The claw wounds were serious. Every step she took made her weaker. She was visibly weaving as they walked. Jacobs put his arm around her waist and swayed in unison with her. To anyone who bothered to look, they appeared to be a drunk couple trying to make it back to their hotel.

"Hang on, we're almost there," he whispered, trying to be encouraging. He only received a weak grunt in reply. He tried to hurry.

By the time they reached the hotel, she was almost all in. Jacobs shifted his position to take more of her weight. They entered the dimly lit lobby and headed for the elevator opposite the front door. The desk clerk didn't even look up from the TV.

The elevator opened into a corridor that smelled of stale cigarette smoke, cheap wine and hopelessness. A long walk down the corridor and they were facing the room door. Jacobs shifted her weight against him, dug the room key out of his pocket and slid it into the lock. He prayed that it would be better inside and turned the key. The door opened into a small room overlooking the street. A double bed, desk and chair were crammed into a woefully small space, leaving hardly enough room for two people to stand up. The bathroom was visible through an open door to the right. An ancient air conditioning unit sat in the window, clicking and groaning to itself. The cool breeze it produced felt good after the stuffy corridor. The room was surprisingly clean. Jacobs eased her onto the bed, resting a hand on her shoulder to keep her upright while he leaned over to close the door. He let out a sigh of relief.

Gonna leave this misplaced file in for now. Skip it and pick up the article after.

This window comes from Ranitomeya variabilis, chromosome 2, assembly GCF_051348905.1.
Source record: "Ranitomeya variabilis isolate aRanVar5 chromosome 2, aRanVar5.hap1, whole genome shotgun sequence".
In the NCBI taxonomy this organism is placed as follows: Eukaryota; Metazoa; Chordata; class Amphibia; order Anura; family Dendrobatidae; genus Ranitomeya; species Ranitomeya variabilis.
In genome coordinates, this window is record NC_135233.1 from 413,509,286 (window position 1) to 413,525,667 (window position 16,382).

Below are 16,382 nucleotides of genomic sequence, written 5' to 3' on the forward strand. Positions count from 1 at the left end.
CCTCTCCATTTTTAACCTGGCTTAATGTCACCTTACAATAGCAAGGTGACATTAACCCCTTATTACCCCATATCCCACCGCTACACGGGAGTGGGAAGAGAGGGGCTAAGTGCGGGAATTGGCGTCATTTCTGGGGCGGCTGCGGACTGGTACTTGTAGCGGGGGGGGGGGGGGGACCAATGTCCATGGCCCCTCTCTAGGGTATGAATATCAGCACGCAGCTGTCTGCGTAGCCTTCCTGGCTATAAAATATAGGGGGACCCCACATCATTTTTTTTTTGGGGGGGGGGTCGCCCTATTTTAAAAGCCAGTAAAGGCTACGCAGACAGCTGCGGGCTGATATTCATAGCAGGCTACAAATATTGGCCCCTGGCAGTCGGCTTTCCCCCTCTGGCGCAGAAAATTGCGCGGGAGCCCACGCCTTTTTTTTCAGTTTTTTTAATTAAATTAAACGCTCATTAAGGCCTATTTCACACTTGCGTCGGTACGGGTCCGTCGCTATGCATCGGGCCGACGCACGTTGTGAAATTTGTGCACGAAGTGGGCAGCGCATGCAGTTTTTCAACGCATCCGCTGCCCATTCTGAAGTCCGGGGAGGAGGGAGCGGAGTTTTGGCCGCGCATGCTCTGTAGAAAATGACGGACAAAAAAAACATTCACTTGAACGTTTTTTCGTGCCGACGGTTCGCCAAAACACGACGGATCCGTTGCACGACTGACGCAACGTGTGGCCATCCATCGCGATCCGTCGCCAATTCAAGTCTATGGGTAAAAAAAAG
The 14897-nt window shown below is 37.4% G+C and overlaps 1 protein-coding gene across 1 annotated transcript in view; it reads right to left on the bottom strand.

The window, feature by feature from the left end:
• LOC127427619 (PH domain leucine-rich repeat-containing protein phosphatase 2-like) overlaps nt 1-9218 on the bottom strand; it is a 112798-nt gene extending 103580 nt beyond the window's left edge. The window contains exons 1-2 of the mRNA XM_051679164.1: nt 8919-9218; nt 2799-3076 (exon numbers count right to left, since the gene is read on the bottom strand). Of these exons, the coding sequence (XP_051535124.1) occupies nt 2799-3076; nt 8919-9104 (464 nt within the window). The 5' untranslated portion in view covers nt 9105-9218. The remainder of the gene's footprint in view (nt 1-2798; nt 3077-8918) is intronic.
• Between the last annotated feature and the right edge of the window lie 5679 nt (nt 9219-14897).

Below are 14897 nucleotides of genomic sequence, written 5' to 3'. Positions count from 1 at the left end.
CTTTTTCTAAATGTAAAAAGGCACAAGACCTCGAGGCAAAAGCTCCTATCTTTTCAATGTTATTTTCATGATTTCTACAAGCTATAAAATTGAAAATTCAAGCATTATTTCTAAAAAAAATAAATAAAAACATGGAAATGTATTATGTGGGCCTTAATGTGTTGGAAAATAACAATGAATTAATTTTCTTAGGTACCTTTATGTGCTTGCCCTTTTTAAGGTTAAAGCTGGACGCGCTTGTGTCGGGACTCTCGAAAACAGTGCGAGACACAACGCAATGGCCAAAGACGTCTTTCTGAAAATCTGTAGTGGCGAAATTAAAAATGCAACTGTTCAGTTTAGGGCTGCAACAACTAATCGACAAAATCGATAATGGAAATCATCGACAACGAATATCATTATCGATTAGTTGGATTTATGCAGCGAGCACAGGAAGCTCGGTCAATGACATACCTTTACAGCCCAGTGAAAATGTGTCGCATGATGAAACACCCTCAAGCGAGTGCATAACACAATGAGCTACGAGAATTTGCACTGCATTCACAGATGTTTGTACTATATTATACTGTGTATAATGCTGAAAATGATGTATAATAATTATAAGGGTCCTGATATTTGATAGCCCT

This is better than I hoped, he thought and turned toward her. "What’s your name?"

"Jo," she answered. Her reply was almost inaudible.

"Jo," he said firmly, "take off your shirt."

"What?" she said. "What do you mean, take off my shirt." She managed to sound indignant, even in her condition.

"Take off your shirt, and give me that salve you were talking about. I need to take care of those scratches."

On autopilot now, she crossed her arms, grabbed her shirt at the waist with both hands and painfully raised her arms over her head. The ripped and bloody shirt slowly peeled off her body, revealing muscular arms and shoulders and her black sports bra, also torn. Other than her wounds, she was obviously in very good physical condition. Jacobs knew from what he saw her do in the alley that whatever other training she had had, she was certainly proficient in Karate. She handed him a tube she took from a pouch attached to her belt.

With the shirt off, Jacobs could see the damage clearly. Three angry gouges slanted across her upper back. The infection was far advanced, with red streaks radiating away from the wounds. Working carefully, Jacobs washed out the wounds with soap and water from the bathroom and then began to apply the salve she had given him. Although it came in an ordinary-looking tube, when he applied it to her skin, it was anything but ordinary. In the dim light of the room, the bead he squeezed from the tube began to glow where it touched the infected wounds.

"Have you used this stuff before?" he asked.

"What?" She turned slightly toward him.

"Don't move! You'll mess up my aim. I wanted to know if you ever used this stuff before."

"Yeah, I have. It takes a little getting used to...."

"I'll say," Jacob s muttered to himself. As he watched, the glow slowly faded, and so did the redness and swelling.

"Is the glow fading?" she asked.


"It'll be fine now. Just put a dressing on it. Here." She pulled a plastic packet out of one of her military-style pants pockets and gave it to him.

"I don't mean to be nosy, but are you carrying anything else as spectacular as that salve?"